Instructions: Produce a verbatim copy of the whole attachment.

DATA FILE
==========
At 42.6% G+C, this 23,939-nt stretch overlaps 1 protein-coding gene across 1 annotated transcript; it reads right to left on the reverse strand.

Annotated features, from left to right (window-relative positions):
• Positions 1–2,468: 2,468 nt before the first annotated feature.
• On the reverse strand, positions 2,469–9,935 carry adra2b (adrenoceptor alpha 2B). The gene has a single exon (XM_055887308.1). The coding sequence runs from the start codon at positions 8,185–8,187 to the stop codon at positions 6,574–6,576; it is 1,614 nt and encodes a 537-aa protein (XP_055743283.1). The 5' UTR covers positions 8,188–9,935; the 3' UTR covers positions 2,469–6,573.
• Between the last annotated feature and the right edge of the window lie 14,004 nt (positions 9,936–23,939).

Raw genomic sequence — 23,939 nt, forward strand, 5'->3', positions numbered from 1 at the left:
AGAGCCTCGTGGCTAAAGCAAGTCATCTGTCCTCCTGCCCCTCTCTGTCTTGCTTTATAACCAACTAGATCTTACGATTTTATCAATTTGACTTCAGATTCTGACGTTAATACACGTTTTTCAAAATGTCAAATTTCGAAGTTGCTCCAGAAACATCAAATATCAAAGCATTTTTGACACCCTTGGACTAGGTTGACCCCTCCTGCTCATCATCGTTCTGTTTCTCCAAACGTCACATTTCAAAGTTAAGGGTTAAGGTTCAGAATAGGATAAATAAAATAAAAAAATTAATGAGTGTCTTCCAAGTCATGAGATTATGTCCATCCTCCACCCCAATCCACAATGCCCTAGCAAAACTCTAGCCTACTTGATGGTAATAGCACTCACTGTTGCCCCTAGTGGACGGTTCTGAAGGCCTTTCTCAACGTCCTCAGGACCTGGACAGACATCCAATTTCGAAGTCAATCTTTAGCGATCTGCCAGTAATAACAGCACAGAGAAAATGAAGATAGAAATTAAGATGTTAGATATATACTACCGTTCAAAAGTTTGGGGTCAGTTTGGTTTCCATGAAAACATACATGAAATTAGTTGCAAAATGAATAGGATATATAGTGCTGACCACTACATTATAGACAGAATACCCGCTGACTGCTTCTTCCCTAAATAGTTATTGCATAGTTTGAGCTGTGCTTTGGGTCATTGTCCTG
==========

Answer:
At 42.6% G+C, this 23,939-nt stretch overlaps 1 protein-coding gene across 1 annotated transcript; it reads right to left on the reverse strand.

Annotated features, from left to right (window-relative positions):
• Positions 1–2,468: 2,468 nt before the first annotated feature.
• On the reverse strand, positions 2,469–9,935 carry adra2b (adrenoceptor alpha 2B). The gene has a single exon (XM_055887308.1). The coding sequence runs from the start codon at positions 8,185–8,187 to the stop codon at positions 6,574–6,576; it is 1,614 nt and encodes a 537-aa protein (XP_055743283.1). The 5' UTR covers positions 8,188–9,935; the 3' UTR covers positions 2,469–6,573.
• Between the last annotated feature and the right edge of the window lie 14,004 nt (positions 9,936–23,939).

Raw genomic sequence — 23,939 nt, forward strand, 5'->3', positions numbered from 1 at the left:
AGAGCCTCGTGGCTAAAGCAAGTCATCTGTCCTCCTGCCCCTCTCTGTCTTGCTTTATAACCAACTAGATCTTACGATTTTATCAATTTGACTTCAGATTCTGACGTTAATACACGTTTTTCAAAATGTCAAATTTCGAAGTTGCTCCAGAAACATCAAATATCAAAGCATTTTTGACACCCTTGGACTAGGTTGACCCCTCCTGCTCATCATCGTTCTGTTTCTCCAAACGTCACATTTCAAAGTTAAGGGTTAAGGTTCAGAATAGGATAAATAAAATAAAAAAATTAATGAGTGTCTTCCAAGTCATGAGATTATGTCCATCCTCCACCCCAATCCACAATGCCCTAGCAAAACTCTAGCCTACTTGATGGTAATAGCACTCACTGTTGCCCCTAGTGGACGGTTCTGAAGGCCTTTCTCAACGTCCTCAGGACCTGGACAGACATCCAATTTCGAAGTCAATCTTTAGCGATCTGCCAGTAATAACAGCACAGAGAAAATGAAGATAGAAATTAAGATGTTAGATATATACTACCGTTCAAAAGTTTGGGGTCAGTTTGGTTTCCATGAAAACATACATGAAATTAGTTGCAAAATGAATAGGATATATAGTGCTGACCACTACATTATAGACAGAATACCCGCTGACTGCTTCTTCCCTAAATAGTTATTGCATAGTTTGAGCTGTGCTTTGGGTCATTGTCCTG